children's book by Fr. Lovasik. That would have worked just fine, but the kids had been rearranging their book shelves, not so neatly I might add, and I couldn't find the book in a timely manner.
Flustered, and this is not the disposition one wishes to enter into prayer with, I decided that we would just find a website and look at pictures of the Stations and create our own personal meditations for each one. Then, I stumbled upon the Loyola Press website that offered a download in a .pdf format for the Stations of the Cross or an online version. There was music, lovely art work, and words that my youngest, age 6, could easily read and understand.
Here is an excerpt from the introduction:
Praying the Stations of the Cross—alone or with a group—is a Lenten tradition. Read and pray these stations very slowly. Imagine the scene in Jerusalem as Jesus walked his Way of the Cross. Often, the Stations of the Cross is an action prayer. Catholics walk to the fourteen stations of the Way of the Cross and stop to pray at each one. The stations can be displayed outside in a park but are usually found inside churches.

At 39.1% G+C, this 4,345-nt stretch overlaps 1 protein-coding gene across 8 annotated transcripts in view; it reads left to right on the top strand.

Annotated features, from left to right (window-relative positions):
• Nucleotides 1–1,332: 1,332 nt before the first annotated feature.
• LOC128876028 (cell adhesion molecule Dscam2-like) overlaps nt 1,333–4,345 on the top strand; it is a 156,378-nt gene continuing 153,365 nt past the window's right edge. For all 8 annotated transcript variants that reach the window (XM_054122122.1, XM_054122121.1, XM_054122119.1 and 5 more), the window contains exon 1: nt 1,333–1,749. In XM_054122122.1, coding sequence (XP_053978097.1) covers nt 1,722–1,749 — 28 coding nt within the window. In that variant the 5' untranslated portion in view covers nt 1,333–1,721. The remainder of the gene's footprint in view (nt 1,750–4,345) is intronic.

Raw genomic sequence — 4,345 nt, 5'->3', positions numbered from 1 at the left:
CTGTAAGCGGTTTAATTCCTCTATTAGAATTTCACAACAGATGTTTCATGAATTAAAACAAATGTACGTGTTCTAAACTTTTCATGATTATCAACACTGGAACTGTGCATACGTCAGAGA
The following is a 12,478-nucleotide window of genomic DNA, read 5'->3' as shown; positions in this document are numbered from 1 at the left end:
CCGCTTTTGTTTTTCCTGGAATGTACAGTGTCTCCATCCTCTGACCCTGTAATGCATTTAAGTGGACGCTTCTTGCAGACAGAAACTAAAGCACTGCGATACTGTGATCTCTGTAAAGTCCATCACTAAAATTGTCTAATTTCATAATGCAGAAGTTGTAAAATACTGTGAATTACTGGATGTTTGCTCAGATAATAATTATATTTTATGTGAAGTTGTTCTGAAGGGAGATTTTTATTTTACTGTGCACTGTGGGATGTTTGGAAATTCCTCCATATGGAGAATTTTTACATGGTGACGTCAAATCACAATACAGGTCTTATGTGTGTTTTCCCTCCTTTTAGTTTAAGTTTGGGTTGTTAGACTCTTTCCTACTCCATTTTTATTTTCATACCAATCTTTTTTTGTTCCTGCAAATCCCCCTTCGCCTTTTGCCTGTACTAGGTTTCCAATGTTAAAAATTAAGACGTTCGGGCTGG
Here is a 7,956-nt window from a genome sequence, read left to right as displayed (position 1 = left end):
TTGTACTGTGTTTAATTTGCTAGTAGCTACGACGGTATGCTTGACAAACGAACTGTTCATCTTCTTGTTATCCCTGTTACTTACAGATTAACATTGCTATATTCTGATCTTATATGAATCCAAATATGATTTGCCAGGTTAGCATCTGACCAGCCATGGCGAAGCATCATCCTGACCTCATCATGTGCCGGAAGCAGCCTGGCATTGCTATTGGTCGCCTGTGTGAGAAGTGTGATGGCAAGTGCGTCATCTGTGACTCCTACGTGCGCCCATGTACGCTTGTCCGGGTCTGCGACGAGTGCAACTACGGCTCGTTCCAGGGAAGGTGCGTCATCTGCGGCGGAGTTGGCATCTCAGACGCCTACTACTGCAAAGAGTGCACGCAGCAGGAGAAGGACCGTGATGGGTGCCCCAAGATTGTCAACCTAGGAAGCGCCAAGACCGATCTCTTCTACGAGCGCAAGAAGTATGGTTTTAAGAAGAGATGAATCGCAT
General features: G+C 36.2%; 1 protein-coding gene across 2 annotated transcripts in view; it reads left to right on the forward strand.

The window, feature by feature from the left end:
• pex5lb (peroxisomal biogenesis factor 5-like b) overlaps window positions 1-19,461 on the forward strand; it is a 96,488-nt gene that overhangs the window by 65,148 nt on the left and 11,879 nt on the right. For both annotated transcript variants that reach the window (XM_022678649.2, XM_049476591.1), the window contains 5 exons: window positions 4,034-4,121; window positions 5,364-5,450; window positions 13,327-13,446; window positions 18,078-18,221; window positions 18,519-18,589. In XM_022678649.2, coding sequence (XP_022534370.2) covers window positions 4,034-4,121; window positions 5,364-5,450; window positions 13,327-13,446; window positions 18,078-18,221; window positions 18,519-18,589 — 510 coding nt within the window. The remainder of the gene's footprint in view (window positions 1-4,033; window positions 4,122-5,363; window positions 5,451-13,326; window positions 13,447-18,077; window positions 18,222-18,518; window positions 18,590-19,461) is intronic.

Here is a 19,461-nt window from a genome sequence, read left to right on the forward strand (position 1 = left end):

Perhaps this tradition is new to you and your children. What a simple explanation they offer to help the children become familiar with this prayer of the Church during Lent. I have book marked this site and will surely use this again next Lent when we are unable to attend Stations in person at our parish.
To view the online version or download the .pdf file visit: